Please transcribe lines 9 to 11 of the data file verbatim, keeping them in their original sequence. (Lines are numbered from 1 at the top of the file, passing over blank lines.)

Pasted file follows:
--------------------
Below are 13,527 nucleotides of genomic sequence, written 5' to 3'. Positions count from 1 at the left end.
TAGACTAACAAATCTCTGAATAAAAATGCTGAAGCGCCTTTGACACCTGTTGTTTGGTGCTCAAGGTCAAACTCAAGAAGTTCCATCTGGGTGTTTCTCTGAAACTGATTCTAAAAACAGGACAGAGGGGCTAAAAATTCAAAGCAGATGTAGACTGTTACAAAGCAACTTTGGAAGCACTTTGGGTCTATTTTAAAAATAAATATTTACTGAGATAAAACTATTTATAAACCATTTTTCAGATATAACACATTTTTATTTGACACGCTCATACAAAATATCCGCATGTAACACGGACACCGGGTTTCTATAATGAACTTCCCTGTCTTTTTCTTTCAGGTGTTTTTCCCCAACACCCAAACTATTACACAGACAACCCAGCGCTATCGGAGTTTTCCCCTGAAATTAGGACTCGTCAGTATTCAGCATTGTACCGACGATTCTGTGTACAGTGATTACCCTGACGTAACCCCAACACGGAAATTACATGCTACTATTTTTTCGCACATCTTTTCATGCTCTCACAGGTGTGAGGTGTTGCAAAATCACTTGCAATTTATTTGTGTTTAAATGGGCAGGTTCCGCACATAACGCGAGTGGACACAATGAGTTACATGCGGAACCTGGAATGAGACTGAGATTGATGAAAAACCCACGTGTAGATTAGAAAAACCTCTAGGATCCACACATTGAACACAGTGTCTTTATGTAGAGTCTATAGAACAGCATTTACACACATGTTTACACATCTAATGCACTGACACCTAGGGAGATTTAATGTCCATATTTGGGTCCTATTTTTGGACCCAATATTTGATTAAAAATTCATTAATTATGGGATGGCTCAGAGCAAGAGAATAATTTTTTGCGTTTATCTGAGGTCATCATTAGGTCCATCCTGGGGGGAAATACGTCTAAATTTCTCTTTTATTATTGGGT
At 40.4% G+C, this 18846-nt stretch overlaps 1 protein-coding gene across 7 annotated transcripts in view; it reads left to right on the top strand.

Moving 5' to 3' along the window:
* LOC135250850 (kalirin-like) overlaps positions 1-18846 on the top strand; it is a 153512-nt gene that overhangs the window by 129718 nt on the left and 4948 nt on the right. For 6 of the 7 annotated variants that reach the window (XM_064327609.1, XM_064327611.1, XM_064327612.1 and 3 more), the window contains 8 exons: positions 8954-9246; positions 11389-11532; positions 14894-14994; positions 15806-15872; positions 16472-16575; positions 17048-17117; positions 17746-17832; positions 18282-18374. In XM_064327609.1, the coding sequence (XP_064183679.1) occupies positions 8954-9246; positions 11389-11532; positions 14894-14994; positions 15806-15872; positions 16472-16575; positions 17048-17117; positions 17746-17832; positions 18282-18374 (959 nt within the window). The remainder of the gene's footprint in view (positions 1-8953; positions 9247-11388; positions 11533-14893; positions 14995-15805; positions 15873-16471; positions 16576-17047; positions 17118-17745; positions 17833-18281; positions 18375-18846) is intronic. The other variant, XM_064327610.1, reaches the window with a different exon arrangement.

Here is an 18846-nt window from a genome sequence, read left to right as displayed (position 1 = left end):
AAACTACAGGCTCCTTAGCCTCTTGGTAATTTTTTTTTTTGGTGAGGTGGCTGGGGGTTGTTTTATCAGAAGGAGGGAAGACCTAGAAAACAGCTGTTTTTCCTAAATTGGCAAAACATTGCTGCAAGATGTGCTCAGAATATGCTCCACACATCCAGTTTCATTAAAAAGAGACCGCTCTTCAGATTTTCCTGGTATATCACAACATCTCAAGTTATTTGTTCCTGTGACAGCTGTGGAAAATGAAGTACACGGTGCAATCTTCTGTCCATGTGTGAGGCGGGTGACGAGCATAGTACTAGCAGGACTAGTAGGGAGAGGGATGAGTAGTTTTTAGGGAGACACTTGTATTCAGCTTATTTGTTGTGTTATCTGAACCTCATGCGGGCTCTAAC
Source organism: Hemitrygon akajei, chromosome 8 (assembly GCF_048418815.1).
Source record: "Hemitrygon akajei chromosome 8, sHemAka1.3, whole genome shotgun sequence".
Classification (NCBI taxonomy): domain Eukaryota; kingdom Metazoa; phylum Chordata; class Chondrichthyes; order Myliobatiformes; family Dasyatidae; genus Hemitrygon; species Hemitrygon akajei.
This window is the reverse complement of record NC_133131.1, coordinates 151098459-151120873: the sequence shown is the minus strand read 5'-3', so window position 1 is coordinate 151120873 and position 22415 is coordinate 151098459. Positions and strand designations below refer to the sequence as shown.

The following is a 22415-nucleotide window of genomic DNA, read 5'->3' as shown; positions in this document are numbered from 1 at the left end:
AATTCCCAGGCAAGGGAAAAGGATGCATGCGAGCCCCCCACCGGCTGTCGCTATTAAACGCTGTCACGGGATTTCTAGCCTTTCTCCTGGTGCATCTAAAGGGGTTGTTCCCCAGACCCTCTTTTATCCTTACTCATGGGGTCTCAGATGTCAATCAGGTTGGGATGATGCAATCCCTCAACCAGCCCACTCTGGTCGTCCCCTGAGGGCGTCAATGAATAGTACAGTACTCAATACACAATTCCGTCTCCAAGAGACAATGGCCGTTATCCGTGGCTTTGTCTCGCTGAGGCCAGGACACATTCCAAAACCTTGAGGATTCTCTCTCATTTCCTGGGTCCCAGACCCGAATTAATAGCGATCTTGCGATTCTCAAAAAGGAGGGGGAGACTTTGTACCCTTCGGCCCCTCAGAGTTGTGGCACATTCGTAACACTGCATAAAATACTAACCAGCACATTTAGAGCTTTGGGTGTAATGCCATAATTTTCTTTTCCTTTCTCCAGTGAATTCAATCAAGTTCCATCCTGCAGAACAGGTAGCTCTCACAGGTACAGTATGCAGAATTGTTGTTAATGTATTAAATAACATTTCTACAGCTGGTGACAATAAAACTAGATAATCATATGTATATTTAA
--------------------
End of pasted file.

Source record: "Hemitrygon akajei chromosome 8, sHemAka1.3, whole genome shotgun sequence".
Classification (NCBI taxonomy): domain Eukaryota; kingdom Metazoa; phylum Chordata; class Chondrichthyes; order Myliobatiformes; family Dasyatidae; genus Hemitrygon; species Hemitrygon akajei.
This window is the reverse complement of record NC_133131.1, coordinates 151098459-151120873: the sequence shown is the minus strand read 5'-3', so window position 1 is coordinate 151120873 and position 22415 is coordinate 151098459. Positions and strand designations below refer to the sequence as shown.